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iPhone 3.0 live HTTP streaming

Filed under: Belgium,Flumotion,Hacking,Nerd Night — Thomas @ 11:52


The last few months news about streaming to iPhone 3.0 has been making the rounds. I've been holding off commenting on it for a while since I didn't actually look into it much and didn't want to base anything on hearsay. And I don't even have - or want - an iPhone!

Last week I took some time to read the IETF draft and the Apple developer introduction.

On my next plane ride I quickly hacked together a simple segmenter in Python, and tried it the next day at work to see that it sort-of-worked for about a minute.

And yesterday evening, during Nerd Night, I changed my original plans (since Wiebe cancelled, I wasn't going to work on the Spykee robot yet) and decided to go back to the iPhone streaming hacking.

After tweaking mpegtsmux to do something useful with GStreamer's GST_BUFFER_FLAG_DELTA_UNIT and teaching the segmenter to always start a new segment on a non-delta-unit, and after switching to a black videotestrc with a timeoverlay (the normal one seems to trigger a weird encoder bug in our H264 encoder, need some help from our Fluendo codec gurus for that), I started a simple stream last night:

I left it running for the night.

And this morning when I got up, it was still going strong, and I left it pass the 10 hour mark:


So, a good first step.

Hope to finish up some loose ends across the week to make this work inside Flumotion.

I'll leave you with my first impressions on this Apple creation:

  • Naming a draft 'HTTP Live Streaming' pretending this is something new after years of Shoutcast - Icecast - Flumotion is either plain ignorance or typical Apple hubris. At least qualify the name with something like 'segmented', 'TS', or 'high-latency', Apple. Come on, play nice for once.
  • The streaming system is very different from your typical streaming system. Effectively, this approach creates a live stream by segmenting a live feed into a sequence of MPEG Transport Stream segments at a regular interval. This has some benefits and drawbacks.
  • The key concept is now the playlist file, an extension of .m3u called .m3u8. This playlist file is the entry point into the stream, as it lists the segments that make up the stream.
  • This playlist file can reference other playlist files. This is what enables adaptive bandwidth streaming.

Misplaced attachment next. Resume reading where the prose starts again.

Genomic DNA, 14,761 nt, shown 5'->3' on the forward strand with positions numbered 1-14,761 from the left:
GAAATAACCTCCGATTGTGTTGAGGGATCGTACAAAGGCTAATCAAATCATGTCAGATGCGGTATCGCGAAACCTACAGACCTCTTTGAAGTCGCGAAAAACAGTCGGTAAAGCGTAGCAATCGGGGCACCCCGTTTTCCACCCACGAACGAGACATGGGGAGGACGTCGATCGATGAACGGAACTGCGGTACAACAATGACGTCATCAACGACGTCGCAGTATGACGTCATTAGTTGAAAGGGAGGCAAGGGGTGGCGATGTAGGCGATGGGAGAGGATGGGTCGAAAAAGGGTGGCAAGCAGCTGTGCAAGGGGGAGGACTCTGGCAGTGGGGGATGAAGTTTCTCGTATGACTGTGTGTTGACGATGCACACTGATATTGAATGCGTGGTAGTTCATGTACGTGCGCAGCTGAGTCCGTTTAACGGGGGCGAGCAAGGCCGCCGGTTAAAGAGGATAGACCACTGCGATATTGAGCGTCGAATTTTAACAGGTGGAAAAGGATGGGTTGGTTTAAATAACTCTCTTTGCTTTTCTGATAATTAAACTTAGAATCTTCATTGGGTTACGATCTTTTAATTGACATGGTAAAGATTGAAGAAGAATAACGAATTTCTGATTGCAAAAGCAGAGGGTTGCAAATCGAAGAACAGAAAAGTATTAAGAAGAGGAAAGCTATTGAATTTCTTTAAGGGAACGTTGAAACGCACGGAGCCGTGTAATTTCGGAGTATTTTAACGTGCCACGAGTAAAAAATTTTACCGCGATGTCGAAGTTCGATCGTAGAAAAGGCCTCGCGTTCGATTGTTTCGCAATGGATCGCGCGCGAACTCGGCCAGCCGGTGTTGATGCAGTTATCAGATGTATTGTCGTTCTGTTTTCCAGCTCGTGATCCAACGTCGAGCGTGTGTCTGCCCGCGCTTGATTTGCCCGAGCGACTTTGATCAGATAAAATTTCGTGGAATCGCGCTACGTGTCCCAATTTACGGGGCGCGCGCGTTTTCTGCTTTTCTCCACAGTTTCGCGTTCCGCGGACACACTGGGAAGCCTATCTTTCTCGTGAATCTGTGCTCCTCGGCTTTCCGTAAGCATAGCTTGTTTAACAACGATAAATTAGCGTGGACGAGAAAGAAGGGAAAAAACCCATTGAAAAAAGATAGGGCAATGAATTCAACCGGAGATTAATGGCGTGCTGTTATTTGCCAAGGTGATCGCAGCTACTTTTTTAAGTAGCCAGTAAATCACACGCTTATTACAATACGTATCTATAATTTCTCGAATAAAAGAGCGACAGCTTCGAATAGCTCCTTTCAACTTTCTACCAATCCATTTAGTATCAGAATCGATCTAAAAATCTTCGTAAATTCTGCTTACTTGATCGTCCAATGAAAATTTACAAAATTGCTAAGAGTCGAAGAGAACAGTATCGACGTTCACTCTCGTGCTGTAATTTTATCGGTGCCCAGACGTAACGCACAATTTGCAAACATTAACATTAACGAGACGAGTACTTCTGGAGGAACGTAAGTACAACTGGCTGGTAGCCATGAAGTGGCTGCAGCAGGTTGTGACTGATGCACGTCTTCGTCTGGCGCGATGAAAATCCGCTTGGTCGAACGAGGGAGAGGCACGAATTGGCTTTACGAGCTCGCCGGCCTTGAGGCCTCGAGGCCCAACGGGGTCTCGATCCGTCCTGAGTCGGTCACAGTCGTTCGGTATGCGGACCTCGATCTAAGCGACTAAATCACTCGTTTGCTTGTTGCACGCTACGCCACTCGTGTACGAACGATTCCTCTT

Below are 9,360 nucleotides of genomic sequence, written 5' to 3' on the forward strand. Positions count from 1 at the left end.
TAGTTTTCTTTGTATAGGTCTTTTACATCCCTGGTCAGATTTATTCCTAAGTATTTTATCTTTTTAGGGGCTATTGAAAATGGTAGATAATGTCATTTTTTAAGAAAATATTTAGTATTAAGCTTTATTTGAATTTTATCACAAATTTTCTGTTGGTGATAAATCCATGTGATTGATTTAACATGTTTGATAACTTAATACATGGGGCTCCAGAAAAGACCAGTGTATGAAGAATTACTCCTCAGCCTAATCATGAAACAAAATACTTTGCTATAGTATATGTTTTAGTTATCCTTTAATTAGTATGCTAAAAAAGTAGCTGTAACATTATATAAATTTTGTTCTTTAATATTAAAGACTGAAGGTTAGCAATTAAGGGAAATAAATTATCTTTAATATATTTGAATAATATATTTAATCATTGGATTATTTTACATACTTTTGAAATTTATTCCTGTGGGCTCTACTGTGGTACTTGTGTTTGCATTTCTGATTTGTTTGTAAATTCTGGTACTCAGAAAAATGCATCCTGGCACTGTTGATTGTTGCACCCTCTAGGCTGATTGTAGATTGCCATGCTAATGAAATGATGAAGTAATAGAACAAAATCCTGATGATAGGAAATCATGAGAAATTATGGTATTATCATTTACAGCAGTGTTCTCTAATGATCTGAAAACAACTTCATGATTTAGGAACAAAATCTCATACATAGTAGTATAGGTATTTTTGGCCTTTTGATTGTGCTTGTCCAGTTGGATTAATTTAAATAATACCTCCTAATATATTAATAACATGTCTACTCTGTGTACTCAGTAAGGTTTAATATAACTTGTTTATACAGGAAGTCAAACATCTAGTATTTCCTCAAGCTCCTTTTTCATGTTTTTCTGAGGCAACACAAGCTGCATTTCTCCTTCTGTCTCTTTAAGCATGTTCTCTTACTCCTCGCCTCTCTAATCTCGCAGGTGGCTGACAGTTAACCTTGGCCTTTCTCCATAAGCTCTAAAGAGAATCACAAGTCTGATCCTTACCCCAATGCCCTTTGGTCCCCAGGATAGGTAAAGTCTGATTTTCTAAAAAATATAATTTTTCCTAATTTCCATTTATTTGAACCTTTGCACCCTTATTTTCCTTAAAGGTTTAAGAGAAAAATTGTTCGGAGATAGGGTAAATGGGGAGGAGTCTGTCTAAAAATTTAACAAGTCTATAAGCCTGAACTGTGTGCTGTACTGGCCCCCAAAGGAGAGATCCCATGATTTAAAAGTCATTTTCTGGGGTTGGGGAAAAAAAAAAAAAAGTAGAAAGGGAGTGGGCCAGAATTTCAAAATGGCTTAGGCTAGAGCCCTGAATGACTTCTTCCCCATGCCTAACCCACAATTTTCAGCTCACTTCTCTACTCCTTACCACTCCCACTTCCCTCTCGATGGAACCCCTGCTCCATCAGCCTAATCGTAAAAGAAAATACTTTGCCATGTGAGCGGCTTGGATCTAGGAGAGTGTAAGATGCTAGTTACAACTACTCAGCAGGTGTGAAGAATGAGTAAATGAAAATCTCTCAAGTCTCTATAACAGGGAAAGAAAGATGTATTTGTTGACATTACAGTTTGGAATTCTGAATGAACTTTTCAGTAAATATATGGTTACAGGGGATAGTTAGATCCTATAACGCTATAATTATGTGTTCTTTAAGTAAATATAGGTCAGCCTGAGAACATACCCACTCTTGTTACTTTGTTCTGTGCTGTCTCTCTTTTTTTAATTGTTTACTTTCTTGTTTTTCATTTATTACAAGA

• One clear benefit that Apple was aiming for is that they effectively managed to separate the preparation part from the streaming part - the actual streaming can be handled by any old web server that can serve up files. I'm sure this is the main benefit they had in mind. The benefit is two-fold: first of all, it's easy and cheap to install web servers, and second, you get all the benefits of using a bog-standard protocol like HTTP: firewall acceptance, proxy and caching support, edge caching, ... Take for example the fact that a company like Akamai charges more for some streaming protocols because they have to deploy specific servers and can't use all their edge infrastructure for it.
  • Another benefit is that you are generating the data for your live and ondemand streaming at the same time. The transport segments can be reused as is for ondemand .m3u8 streams. This blending of live and ondemand is something we started thinking about with the developers at Flumotion too.
  • A third benefit is how easy this system would make it to do load balancing on a platform. In most streaming services, a connection is long-lived, and hard to migrate between servers. Since in Apple's live HTTP streaming the stream consists of several short files, you can switch servers by updating the playlists, effectively migrating the streaming sessions to another machine within a minute.
  • As for drawbacks, the biggest drawback I see is the latency. In this system, the latency is at least the segmentation interval times three. This is because the playlist should only contain finished segments, and the spec mandates that the player have at least three segments loaded (one playing, two preloaded) to work. So, the recommended interval of 10 seconds gives you at best a 30 second latency. I don't really understand why they didn't work around this limitation somehow (for example, by allowing a growing transport stream in the playlist, marked as such, or referencing future files, marked as such), because this is where live iPhone streaming is going to catch the biggest amount of flak, if our customers' opinion about latency in general is anything to go by.
  • Another possible drawback is the typical problem with most HTTP streaming systems - no synchronization of server and client clocks. Computer clocks typically don't match in speed, so in practice this usually means that the client's buffer will eventually underrun (causing pauses) or overrun (usually causing players to stop). In practice this is not that big of a deal, and I doubt on the iPhone sessions will be long enough to really make this a problem.

Whether this will become a general-purpose streaming protocol remains to be seen. I would assume that Apple is at least going to make this work in a future update of OSX. For us though it is an exciting development, allowing us to showcase the flexibility of our design to this new protocol. And while I saw some fellow GStreamer developers griping about this new way of streaming, there as well it should be seen as an advantage, since (in theory at least) the flexible GStreamer design should make it possible to write a source element for this protocol that abstracts the streaming implementation and just feeds the re-assembled transport stream much like a dvb or firewire element would do.


  1. … Soooo, in your bullet list, you first say “Oh come on Apple, don’t pretend like you invented something”, and in the next one, you say they did..? I am puzzled.

    Comment by LE — 2009-09-26 @ 13:03

  2. LE, they definitely invented something. They just didn’t invent ‘HTTP Live Streaming’, because it existed before they did it (in other forms).

    It’s like saying you discovered electricity when all you did was invent a solar panel.

    Comment by Thomas — 2009-09-26 @ 15:17